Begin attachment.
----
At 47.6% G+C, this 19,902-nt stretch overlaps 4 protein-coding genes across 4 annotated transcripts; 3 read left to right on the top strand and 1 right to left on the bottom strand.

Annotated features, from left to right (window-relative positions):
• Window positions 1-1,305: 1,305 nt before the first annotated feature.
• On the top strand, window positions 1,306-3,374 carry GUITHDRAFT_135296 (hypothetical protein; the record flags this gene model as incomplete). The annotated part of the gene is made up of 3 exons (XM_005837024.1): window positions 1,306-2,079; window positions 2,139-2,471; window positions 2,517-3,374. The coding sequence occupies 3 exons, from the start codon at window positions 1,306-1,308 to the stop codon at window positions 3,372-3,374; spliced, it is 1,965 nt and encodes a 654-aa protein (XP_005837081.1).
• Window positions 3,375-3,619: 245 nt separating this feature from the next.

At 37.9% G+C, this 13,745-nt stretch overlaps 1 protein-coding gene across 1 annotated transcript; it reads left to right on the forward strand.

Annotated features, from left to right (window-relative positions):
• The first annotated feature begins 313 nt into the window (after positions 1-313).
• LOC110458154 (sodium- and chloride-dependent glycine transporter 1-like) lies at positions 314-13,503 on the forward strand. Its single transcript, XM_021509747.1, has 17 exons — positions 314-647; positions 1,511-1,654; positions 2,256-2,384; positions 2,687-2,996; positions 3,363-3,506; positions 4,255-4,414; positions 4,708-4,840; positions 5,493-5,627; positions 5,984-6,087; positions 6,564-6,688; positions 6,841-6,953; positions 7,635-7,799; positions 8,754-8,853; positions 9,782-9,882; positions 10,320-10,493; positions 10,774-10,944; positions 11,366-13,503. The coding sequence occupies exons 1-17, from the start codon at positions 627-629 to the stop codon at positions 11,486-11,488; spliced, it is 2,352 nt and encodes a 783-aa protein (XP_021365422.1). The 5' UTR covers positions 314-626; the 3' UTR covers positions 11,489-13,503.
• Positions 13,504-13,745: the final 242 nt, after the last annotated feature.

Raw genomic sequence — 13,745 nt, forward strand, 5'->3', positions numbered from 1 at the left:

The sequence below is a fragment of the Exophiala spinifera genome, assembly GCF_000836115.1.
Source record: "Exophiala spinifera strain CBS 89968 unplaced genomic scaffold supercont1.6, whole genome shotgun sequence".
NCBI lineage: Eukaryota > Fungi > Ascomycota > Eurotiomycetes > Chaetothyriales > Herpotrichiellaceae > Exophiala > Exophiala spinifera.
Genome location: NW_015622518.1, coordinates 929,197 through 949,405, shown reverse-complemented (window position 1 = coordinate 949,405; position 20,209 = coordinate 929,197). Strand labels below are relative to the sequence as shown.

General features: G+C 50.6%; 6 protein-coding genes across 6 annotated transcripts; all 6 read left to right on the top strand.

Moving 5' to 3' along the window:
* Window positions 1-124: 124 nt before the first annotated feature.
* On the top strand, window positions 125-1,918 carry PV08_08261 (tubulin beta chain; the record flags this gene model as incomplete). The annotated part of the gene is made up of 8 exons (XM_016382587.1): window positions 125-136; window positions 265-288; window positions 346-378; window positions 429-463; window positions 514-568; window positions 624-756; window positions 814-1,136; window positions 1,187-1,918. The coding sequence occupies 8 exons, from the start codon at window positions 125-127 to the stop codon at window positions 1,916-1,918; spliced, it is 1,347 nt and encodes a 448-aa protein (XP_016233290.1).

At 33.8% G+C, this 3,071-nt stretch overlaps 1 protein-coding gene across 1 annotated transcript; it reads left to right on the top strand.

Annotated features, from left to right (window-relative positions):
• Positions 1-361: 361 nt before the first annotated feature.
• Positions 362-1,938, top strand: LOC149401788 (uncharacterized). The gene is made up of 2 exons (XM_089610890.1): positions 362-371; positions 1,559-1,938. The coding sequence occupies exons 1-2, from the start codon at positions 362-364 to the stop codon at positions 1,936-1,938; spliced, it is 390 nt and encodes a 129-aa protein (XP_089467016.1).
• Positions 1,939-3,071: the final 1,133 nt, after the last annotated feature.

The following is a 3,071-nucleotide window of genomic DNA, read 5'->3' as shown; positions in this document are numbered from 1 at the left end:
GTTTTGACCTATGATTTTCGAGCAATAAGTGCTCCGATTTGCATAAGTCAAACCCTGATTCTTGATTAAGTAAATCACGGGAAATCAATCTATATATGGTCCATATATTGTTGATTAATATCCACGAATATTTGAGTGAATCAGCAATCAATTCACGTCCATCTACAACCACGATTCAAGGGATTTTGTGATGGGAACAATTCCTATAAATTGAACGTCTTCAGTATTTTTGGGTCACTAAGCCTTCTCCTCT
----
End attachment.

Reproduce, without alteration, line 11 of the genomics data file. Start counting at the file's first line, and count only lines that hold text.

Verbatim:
Raw genomic sequence — 13,745 nt, forward strand, 5'->3', positions numbered from 1 at the left: